If you already have a child, you wouldn't deliberately shun them, creating a lonely, rejected child - would you? ( Let's hope not! ) Just like a older, human sibling, pets need to be introduced to the idea of a baby in the house and the desensitization should start as soon as you know of the pregnancy.
Cute as they are......babies have an odor of their own ....and sometimes they stink! They bring the smell of urine and feces into the house with all those diapers, diaper pails and.... ugh!.... leaking diaper accidents. Since you've already been through that housetraining routine with the dog, all these new "stinky" odors may have your dog thinking " Well, if he can do it, why not me?" You should think of introducing a faint urine smell occasionally. How to do that? With ammonia. Yup, good ole household ammonia. Put some in the mop bucket and clean the kitchen floor, wait a day or two and then re-mop with clean, fresh water or with some alcohol to remove it. Or douse a rag with water diluted ammonia and wipe it on the dog's face every once in a while.Be vigilant in making sure your dog's housetraining stays intact!
Once the baby arrives, have "Dad" take home some of the baby's clothes and rub the clothing all over the dog's head to "introduce" the new family member prior to the actual homecoming..
New baby sounds.....gurgling, rattles, squeaks, etc..... all these may be new and startling to your dog. You can get some rattles and baby toys a bit early and use them to desensitize the dog....make sure you are NOT TEASING the dog with it! Just pick one up and rattle it while going about seemingly normal household chores.
If you have friends with babies, take a tape recorder over and get some real baby sounds, including screaming and crying, laughing and gurgling. As you would to desensitize them to loud noises, start by playing it low and increase the sound level over a couple of weeks. Hmmmm, wonder if this will help you, too? ;-)
What is that wiggling thing? Dogs with high prey drive or guarding instincts may alert on to small babies placed on the floor. Get yourself one of those dolls that simulate baby movements or crawling and place it on a pallet on the floor as you would a child. Stay close to the "baby" and correct inappropriate behavior in the dog. Do this often until you are sure the dog has grown accustomed to the sight and sounds. Remember, you have several months to let the dog adjust and to gauge his reactions.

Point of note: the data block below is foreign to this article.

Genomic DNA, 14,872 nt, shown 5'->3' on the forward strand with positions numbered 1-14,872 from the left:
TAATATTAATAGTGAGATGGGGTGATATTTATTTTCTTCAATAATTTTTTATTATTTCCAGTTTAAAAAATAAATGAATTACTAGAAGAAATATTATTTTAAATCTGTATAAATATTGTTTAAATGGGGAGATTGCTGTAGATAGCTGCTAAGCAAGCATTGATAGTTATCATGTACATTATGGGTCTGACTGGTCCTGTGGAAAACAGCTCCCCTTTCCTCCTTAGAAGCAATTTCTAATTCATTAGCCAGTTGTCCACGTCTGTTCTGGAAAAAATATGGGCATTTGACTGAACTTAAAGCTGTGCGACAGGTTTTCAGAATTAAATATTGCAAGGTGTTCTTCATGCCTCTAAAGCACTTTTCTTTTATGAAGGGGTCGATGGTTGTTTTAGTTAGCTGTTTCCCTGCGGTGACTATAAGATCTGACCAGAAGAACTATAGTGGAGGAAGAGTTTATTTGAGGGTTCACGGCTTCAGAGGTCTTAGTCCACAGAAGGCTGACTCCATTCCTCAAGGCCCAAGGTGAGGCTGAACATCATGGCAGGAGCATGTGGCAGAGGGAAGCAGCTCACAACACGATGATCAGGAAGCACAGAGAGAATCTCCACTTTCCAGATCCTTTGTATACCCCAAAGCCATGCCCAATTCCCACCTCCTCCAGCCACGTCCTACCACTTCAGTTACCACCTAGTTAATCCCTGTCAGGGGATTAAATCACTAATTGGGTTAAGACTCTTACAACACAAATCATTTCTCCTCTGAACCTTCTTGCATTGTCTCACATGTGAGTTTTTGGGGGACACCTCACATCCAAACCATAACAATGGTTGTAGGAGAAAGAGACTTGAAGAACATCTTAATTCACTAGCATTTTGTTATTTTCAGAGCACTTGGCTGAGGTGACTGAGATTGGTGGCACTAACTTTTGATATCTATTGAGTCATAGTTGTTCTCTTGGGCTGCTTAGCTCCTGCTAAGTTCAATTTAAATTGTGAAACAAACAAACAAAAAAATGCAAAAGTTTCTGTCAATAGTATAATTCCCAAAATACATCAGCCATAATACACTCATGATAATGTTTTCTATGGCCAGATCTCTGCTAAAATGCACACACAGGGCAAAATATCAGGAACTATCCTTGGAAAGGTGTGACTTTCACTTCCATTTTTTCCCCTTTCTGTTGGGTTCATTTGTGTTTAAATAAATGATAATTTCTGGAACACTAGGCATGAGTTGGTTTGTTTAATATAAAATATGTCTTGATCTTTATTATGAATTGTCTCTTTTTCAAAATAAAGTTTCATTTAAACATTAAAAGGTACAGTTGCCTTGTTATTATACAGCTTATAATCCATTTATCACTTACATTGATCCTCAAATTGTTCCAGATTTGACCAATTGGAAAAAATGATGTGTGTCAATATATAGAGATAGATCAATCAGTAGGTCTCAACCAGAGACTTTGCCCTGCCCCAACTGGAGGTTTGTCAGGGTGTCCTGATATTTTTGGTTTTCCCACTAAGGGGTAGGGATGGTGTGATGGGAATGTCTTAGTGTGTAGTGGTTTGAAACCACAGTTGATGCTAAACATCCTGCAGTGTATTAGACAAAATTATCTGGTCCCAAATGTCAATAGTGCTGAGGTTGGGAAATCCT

Coming home with baby. Now it's time for the baby to appear on the scene. " Mom" has been at the hospital for a couple of days and "Dad" has been doing double duty both at the hospital and going home to care for the dog. Today is the day you go home. Who goes into the house first?
MOM! Without the baby....Dad can wait outside. The dog is going to be thrilled to see her, so rather than be bowled over by an enthusiastic dog when she steps in the door carrying Junior, she should greet and pet her "oldest child" first
With a bit of planning, using all these steps should help make the transition a bit easier on all concerned. Just like an older child, the caring of the baby can be done by including the pet, too, even if you are just using their name......" Okay, Kimba, let's feed the baby"......" Time to change the baby"....."Let's check on the baby". You'd be surprised to know how fast a dog picks up on his new important job!
Ridgebacks have a remarkable ability to understand the importance of all this and I have had the most wonderful reports of long and loving relationships between the "new kid" and the "oldest child".